Report: Lost IRS laptops put taxpayer data at risk

The Internal Revenue Service is not adequately protecting taxpayer data on laptop computers and other portable electronic media devices

Thousands of taxpayers are potentially at risk of identity theft because the Internal Revenue Service has lost or experienced the theft of 490 laptops over the last three years, a government report concludes.

The agency has compiled a list of 387 data breach incidents among the missing computers due to inadequate encryption of taxpayers’ personal data and weak password controls, said the Treasury Inspector General for Tax Administration (TIGTA).

TIGTA determined that at least 24 of those incidents that involved 480 individuals could have been prevented if employees had followed IRS policies and procedures, TIGTA said in a recent report.

The IRS reported the computers went missing from 2003 to 2006, many stolen from vehicles and homes and some from IRS facilities. The devices included flash drives, CDs and DVDs. TIGTA reported similar findings in 2003, but said the IRS did not thoroughly correct the problems.

“As a result, it is likely that sensitive data for a significant number of taxpayers have been unnecessarily exposed to potential identity theft and/or other fraudulent schemes,” said Michael Phillips, TIGTA’s deputy inspector general for audit.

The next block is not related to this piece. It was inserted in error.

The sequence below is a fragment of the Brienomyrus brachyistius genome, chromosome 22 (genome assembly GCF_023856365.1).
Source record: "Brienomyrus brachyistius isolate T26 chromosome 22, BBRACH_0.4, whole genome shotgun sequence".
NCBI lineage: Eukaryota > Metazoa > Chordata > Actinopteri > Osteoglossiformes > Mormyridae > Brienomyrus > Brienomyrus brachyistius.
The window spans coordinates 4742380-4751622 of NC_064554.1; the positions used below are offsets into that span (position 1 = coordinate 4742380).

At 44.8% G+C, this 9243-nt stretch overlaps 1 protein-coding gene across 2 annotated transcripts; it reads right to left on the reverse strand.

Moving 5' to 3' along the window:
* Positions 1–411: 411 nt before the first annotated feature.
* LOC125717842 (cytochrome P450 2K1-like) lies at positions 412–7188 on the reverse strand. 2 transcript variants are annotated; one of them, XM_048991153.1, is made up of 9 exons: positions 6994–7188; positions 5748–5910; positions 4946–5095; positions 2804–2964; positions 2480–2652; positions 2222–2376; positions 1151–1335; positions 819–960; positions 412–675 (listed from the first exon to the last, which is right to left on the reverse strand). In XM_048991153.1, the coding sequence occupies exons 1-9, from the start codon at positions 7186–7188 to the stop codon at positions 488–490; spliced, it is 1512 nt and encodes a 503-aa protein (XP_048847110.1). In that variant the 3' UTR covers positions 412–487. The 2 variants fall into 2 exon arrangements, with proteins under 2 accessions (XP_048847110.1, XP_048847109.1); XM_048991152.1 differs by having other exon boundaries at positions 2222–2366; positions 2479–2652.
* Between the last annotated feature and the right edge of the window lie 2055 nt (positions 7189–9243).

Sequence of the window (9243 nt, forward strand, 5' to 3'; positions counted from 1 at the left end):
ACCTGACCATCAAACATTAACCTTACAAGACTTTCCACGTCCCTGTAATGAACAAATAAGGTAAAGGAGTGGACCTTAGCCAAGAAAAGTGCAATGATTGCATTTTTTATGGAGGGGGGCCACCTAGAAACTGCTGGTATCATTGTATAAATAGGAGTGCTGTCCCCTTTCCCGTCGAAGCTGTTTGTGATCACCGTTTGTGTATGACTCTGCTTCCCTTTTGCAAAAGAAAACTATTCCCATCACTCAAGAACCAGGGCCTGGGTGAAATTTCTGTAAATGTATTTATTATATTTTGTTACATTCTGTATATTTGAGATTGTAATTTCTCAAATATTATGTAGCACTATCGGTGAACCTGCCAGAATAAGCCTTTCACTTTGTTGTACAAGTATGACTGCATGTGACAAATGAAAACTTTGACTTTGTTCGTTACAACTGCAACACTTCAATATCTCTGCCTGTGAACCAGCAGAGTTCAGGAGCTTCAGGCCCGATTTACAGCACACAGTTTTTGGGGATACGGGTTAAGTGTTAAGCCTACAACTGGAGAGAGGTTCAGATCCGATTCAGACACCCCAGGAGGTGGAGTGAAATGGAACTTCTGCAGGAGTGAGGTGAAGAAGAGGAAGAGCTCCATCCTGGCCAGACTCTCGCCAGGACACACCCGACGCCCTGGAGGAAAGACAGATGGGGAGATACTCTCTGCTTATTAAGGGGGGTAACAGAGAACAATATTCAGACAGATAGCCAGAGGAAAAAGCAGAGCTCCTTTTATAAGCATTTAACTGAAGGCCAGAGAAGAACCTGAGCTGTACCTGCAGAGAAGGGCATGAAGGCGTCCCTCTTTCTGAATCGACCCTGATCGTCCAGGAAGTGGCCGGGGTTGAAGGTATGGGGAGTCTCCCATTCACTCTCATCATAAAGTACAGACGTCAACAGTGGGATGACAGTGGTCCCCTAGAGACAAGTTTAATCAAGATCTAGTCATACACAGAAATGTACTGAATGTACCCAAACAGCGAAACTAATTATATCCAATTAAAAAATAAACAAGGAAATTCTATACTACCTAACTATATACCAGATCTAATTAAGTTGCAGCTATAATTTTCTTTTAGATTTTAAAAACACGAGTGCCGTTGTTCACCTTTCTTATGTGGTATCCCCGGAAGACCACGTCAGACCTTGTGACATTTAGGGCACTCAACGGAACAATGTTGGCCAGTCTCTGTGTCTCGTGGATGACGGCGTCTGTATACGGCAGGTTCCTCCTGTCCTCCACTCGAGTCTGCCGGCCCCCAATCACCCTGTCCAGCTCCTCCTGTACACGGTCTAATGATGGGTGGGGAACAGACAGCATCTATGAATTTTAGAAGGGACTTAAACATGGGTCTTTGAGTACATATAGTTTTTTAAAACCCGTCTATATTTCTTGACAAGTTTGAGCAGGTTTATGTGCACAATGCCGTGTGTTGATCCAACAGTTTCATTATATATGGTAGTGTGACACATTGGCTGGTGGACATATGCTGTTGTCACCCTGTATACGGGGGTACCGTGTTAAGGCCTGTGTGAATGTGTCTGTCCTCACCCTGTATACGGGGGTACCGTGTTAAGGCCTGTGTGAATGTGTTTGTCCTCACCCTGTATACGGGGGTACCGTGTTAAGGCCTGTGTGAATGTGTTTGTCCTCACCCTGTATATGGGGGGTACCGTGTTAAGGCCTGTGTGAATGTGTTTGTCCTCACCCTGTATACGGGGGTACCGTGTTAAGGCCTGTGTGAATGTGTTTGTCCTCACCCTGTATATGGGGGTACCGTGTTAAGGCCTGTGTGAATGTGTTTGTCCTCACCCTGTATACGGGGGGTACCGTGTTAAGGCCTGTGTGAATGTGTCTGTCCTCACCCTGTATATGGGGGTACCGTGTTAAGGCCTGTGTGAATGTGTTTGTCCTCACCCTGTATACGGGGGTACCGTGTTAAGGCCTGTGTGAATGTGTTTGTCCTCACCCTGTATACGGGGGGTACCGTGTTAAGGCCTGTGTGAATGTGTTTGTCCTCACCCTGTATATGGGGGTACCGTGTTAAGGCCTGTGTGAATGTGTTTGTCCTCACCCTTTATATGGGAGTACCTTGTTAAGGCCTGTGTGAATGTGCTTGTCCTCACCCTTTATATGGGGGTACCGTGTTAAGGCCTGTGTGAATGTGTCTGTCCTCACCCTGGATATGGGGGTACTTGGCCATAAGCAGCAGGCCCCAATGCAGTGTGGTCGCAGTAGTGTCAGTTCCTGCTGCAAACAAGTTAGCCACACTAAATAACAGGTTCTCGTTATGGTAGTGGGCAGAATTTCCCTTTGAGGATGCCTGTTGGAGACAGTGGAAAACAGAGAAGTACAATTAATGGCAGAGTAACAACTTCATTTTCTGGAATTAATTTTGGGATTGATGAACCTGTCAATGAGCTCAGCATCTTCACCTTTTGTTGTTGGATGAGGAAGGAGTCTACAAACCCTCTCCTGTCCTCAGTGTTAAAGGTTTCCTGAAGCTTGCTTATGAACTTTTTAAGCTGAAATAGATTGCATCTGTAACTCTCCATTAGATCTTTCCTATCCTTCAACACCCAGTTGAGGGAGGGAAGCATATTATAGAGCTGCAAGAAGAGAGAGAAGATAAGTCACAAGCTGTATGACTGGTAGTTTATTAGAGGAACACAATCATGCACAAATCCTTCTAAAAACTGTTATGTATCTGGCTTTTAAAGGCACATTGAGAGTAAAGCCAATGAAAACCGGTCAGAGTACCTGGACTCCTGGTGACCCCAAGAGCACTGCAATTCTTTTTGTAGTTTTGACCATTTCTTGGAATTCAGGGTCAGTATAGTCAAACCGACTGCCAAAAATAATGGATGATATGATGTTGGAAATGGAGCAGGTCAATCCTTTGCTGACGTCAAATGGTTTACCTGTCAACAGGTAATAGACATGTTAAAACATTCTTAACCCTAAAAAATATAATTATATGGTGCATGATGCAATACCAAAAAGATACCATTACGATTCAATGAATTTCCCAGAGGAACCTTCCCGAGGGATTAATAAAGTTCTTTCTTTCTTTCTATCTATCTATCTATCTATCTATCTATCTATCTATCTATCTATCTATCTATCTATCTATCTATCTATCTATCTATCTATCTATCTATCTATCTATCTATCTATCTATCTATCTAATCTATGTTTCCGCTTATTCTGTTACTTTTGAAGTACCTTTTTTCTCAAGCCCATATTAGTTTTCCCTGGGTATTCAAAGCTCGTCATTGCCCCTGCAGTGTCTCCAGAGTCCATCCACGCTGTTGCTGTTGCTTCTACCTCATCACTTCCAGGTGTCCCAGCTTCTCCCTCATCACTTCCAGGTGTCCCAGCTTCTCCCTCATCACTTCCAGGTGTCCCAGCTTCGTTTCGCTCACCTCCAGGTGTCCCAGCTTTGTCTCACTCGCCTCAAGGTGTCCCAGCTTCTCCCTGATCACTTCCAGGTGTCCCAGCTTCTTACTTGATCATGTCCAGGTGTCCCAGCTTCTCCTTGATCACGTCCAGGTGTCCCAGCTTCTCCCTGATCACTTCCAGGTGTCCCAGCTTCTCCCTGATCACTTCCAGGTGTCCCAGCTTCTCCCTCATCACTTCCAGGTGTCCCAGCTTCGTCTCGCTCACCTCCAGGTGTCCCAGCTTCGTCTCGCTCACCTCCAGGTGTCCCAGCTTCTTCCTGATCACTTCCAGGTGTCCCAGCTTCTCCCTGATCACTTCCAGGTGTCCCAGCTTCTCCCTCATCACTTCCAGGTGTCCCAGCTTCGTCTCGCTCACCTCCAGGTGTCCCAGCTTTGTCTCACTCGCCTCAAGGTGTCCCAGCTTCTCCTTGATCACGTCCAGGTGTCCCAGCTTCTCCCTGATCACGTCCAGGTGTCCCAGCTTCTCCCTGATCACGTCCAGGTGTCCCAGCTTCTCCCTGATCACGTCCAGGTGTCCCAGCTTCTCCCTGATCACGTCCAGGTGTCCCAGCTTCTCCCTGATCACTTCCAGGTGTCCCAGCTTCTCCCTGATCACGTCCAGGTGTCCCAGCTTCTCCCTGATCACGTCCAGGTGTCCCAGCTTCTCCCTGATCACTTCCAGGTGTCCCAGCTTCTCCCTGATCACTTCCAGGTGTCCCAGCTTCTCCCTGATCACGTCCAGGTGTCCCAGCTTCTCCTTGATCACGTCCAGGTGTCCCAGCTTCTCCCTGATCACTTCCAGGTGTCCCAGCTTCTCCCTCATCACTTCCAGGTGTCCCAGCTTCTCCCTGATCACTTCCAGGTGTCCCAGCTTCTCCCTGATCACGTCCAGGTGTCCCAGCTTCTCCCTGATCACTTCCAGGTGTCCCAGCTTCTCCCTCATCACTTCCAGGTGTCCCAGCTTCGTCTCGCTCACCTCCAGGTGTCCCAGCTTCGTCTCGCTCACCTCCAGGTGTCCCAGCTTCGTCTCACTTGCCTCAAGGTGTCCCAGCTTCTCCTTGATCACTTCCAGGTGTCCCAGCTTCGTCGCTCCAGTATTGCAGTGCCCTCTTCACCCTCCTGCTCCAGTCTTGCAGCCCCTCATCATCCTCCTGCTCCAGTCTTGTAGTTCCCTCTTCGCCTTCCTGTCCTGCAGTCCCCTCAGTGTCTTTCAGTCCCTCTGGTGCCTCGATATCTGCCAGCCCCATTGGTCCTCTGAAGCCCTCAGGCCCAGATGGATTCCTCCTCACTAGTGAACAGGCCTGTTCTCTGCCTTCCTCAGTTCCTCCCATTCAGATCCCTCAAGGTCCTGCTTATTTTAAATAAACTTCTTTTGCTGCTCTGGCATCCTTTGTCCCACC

For its audit, TIGTA tested 100 laptops currently in use and determined that 44 still contained unencrypted sensitive data. Fifteen of the 44 were found to have weak security controls that were easy to bypass and gain access.

“Employees did not follow encryption procedures because they were either unaware of security requirements, did so for their own convenience, or did not know their own personal data were considered sensitive,” Phillips said.

TIGTA sought detailed information in June 2006 on data incidents for the previous 12 months. The IRS expanded the data collection because Rep. Tom Davis (R-Va.), then chairman of the House Government Reform Committee, requested information from all agencies on all data breaches since 2003. Davis sought the governmentwide data in the wake of the Department of Veterans Affairs' loss of sensitive data on millions of veterans last year.

Before TIGTA’s request for information, employees had reported only 24 percent of the incidents to the IRS' Computer Security Incident Response Center.

The IRS counts 47,000 laptops among its employees. Because taxpayer data can be taken outside of the IRS -- for example for revenue agents to make onsite visits to business taxpayers -- more security controls are needed. Those controls center on physically protecting computers and devices, encrypting taxpayer data on those devices, using software controls to limit access to computers and reporting incidents.

The IRS has said it has no evidence of identity theft as a result of the missing laptops. The agency tightened reporting for data breach incidents in response to guidance from the Office of Management and Budget after the VA data breach. All data incidents must be reported to TIGTA, in addition to the IRS Computer Security Incident Response Center and to front-line managers.

Since TIGTA’s audit, IRS has implemented several of the auditor’s recommendations and corrective actions, the agency said. Those include deploying full disk encryption and physical cable locks on all laptops used by employees and the capability to encrypt sensitive files and e-mails on their computers, said IRS Chief Information Officer Richard Spires.

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